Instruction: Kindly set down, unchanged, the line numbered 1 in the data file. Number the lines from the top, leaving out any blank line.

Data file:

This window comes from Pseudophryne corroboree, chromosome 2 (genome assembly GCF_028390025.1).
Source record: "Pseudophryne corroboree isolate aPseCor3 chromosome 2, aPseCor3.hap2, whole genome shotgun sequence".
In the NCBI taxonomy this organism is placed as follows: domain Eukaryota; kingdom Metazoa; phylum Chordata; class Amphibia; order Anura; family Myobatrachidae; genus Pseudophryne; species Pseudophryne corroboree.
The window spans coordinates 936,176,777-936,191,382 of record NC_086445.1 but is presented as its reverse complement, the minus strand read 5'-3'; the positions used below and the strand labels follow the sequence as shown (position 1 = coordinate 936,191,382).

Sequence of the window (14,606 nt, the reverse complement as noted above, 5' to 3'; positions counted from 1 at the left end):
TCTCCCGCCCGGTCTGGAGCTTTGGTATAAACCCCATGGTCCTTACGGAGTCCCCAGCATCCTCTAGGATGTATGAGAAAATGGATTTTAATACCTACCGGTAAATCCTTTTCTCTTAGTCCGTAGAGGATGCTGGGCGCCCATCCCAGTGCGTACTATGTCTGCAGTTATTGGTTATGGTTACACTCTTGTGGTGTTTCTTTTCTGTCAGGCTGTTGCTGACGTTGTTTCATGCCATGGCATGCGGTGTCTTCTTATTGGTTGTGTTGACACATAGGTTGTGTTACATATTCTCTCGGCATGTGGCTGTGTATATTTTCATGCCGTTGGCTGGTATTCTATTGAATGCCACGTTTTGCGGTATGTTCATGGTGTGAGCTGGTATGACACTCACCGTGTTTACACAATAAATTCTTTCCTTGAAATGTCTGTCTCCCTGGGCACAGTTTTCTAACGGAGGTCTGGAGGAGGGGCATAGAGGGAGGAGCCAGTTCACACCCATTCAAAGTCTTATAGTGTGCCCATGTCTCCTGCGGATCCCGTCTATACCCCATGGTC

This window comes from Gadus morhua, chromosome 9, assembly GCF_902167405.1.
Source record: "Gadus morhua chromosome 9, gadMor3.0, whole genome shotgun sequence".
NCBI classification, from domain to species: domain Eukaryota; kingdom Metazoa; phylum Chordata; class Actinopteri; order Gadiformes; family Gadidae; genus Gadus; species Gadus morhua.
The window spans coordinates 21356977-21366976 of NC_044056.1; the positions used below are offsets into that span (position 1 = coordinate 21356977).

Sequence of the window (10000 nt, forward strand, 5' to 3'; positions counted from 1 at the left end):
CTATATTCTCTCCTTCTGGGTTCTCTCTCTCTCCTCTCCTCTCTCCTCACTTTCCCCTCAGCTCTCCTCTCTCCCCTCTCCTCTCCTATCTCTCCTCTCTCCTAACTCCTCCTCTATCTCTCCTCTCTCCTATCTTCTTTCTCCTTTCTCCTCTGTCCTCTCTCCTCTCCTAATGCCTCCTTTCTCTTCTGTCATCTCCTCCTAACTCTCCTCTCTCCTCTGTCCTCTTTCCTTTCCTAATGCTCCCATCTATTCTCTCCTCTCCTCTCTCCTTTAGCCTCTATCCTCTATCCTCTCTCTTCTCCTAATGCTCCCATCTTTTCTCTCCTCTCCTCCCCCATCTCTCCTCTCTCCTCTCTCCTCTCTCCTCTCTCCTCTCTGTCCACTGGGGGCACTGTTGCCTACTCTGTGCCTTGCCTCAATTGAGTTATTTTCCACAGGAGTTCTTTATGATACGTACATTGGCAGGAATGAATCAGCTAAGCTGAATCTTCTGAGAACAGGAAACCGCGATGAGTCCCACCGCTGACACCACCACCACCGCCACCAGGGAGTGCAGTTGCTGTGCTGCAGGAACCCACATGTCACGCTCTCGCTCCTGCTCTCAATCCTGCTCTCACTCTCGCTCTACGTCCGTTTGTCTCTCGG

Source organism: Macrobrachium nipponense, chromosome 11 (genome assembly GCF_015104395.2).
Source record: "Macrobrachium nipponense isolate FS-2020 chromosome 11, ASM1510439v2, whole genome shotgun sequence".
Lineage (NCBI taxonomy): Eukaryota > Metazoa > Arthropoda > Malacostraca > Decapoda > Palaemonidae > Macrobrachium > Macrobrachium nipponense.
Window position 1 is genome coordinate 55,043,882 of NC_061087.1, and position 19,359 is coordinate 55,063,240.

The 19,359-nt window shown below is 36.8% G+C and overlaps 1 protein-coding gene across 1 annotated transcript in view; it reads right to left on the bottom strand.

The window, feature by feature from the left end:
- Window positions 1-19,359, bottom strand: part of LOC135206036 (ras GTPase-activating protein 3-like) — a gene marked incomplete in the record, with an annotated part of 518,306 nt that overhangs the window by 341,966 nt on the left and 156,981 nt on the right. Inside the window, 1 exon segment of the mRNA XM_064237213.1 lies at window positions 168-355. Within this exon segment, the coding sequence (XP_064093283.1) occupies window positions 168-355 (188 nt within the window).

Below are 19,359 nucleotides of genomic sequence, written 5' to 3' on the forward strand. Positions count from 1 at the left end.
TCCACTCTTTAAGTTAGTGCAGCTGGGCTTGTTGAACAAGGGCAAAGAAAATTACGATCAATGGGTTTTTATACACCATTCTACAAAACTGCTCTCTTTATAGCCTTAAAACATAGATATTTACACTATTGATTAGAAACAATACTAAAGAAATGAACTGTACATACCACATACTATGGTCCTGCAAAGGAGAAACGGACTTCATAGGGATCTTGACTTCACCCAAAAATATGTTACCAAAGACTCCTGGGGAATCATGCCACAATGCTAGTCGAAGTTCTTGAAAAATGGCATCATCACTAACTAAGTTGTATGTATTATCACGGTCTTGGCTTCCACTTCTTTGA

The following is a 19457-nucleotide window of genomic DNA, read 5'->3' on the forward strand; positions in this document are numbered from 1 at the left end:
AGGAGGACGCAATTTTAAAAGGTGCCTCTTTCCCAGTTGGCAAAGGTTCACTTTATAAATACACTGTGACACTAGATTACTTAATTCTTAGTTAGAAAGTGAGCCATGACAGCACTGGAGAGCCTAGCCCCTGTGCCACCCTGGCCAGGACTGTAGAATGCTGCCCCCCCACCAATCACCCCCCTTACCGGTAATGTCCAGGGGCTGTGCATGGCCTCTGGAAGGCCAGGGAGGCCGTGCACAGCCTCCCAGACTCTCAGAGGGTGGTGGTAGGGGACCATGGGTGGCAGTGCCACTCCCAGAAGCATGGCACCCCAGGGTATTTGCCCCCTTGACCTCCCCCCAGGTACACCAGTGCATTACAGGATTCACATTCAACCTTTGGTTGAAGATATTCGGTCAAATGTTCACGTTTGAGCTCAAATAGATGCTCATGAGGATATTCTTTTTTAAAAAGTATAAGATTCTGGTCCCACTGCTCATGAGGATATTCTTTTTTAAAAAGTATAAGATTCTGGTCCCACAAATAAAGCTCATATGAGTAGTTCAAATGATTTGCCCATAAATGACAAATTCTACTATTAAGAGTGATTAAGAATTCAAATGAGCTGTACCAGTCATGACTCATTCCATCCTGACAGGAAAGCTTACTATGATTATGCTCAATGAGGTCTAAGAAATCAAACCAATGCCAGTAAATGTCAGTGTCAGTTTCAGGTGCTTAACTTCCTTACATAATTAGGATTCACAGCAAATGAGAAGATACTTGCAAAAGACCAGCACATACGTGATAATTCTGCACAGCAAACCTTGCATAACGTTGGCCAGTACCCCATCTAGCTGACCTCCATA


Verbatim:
This window comes from Pseudophryne corroboree, chromosome 2 (genome assembly GCF_028390025.1).